Headlines after the Maskwacis apology, and an excerpt from a commentary by Tanya Talaga.
I was blessed to attend the presentation in Ottawa in 2015 of the Truth and Reconciliation Commission’s final report and Calls to Action, and so I knew from the stories of survivors that days would come when stories would be believed, truth emerge, and cemeteries uncovered.
On May 28, 2021, the report came that 215 graves of children had been found on the grounds of the Kamloops Indian Residential School. I knew two men, leaders respectively in the Syilx and Nlaka’pamux nations, who survived their attendance at that school and who guided me in the late 1970s into good ways of listening to Indigenous peoples and hearing their stories.

One of the leaders whose words seemed to press my conscience was Natan Obed, the leader of the Inuit Tapiriit Kanatami – the political organization that represents 65,000 Inuit people across Inuit Nunangat (lands and waters in regions known as the Nunavut territory, Nunavik in northern Québec, Nunatsiavut in Labrador, and the Inuvialuit Settlement Region in NWT). In a conversation with Tanya Talaga, he said, “I may have been naive to think that the institution could come here and apologize in the fullest capacity it possibly can, without the accompanying religious element that ultimately is at odds with the very purpose of the visit.” (I was disappointed that the pope did not immerse himself more fully in Indigenous ceremony; instead, Indigenous people were again immersed in Catholic ceremony. I was appalled by the use of Latin in the mass at the Commonwealth Stadium: a friend said it seemed like conservatives in the church had set out to “sabotage” the pope’s visit.)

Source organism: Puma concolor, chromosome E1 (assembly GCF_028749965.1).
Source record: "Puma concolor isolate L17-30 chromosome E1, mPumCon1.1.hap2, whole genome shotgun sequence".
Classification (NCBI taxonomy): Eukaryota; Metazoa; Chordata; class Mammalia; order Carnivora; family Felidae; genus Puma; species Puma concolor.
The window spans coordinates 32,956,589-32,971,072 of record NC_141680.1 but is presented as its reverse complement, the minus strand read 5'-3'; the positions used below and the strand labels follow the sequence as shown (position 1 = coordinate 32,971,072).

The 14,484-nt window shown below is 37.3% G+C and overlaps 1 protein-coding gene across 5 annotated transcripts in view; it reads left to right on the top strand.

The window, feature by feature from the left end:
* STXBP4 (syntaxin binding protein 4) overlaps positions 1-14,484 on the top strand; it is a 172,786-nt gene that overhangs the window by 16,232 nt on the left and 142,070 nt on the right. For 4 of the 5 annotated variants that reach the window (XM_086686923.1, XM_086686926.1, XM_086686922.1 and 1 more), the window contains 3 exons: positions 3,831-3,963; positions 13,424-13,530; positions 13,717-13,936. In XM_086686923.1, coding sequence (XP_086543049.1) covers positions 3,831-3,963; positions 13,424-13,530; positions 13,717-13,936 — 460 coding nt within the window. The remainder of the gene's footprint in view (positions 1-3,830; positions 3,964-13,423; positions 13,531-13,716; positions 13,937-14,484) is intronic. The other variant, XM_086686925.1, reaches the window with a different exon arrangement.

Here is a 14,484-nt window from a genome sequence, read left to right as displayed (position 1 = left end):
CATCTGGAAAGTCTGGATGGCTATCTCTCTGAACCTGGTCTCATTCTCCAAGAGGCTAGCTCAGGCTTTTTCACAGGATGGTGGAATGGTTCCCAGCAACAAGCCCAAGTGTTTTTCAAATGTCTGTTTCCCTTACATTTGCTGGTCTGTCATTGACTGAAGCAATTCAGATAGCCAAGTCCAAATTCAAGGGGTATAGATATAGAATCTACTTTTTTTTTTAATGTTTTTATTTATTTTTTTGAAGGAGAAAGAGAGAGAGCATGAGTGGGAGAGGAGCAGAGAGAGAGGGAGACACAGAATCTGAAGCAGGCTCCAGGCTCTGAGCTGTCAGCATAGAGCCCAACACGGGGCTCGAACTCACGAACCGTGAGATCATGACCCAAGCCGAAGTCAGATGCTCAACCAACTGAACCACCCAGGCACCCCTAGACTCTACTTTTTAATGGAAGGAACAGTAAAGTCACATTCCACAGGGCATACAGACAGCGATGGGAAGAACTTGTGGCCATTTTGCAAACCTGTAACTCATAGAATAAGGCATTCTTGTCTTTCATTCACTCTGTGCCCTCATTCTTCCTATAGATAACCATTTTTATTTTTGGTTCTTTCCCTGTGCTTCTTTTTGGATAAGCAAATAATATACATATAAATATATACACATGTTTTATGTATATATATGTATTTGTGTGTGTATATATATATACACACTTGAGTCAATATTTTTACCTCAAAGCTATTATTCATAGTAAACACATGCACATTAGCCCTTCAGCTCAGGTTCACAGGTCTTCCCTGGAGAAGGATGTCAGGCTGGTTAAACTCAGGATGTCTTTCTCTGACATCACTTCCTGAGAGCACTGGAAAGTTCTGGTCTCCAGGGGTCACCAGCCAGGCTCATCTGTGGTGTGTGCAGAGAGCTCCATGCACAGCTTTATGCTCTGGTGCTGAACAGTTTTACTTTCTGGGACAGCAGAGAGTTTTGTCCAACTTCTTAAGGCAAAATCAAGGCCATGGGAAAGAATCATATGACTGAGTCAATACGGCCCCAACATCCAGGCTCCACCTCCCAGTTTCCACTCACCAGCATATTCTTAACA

After hearing the apology in Maskwacis, Obed told a television reporter that one of the challenges for Indigenous people has been precisely where to seek justice among the religious orders and congregations, bishops and their dioceses, the Canadian Conference of Catholic Bishops (CCCB), and the Vatican.

I understand that from outside the Catholic Church, it looks monolithic and pyramidal. And as you contend with it, you come to understand that a variety of perspectives and relative levels of autonomy co-exist among the “Catholic entities” (the phrase used during the residential schools settlement negotiations among churches and government). According to the CCCB, about 16 of 70 Catholic dioceses, as well as three dozen Catholic religious communities, were associated with residential schools.

This has resulted in several different apologies from the Catholic entities (dating back to 1991) and diverse responses to demands for release of documents. This is also why it was necessary for the pope, who represents the unity of the church, to apologise here. (Apologies from other churches and governments are listed here.)

Left: Natan Obed greets Pope Francis on his arrival in Edmonton on July 24. “The solidarity we have as intergenerational survivors remains central to the ability for us to work on these issues together,” he told Tanya Talaga. Later in Quebec City, the pope amplified his apology by apologizing for sexual abuse by priests. And the Canadian government finally acceded to demands that it seek the extradition from France of Johannes Rivoire, a 93-year-old former priest who has been charged with sexual abuse in Nunavut.

Next: The church, systemic injustice, social sin and the “doctrine of discovery”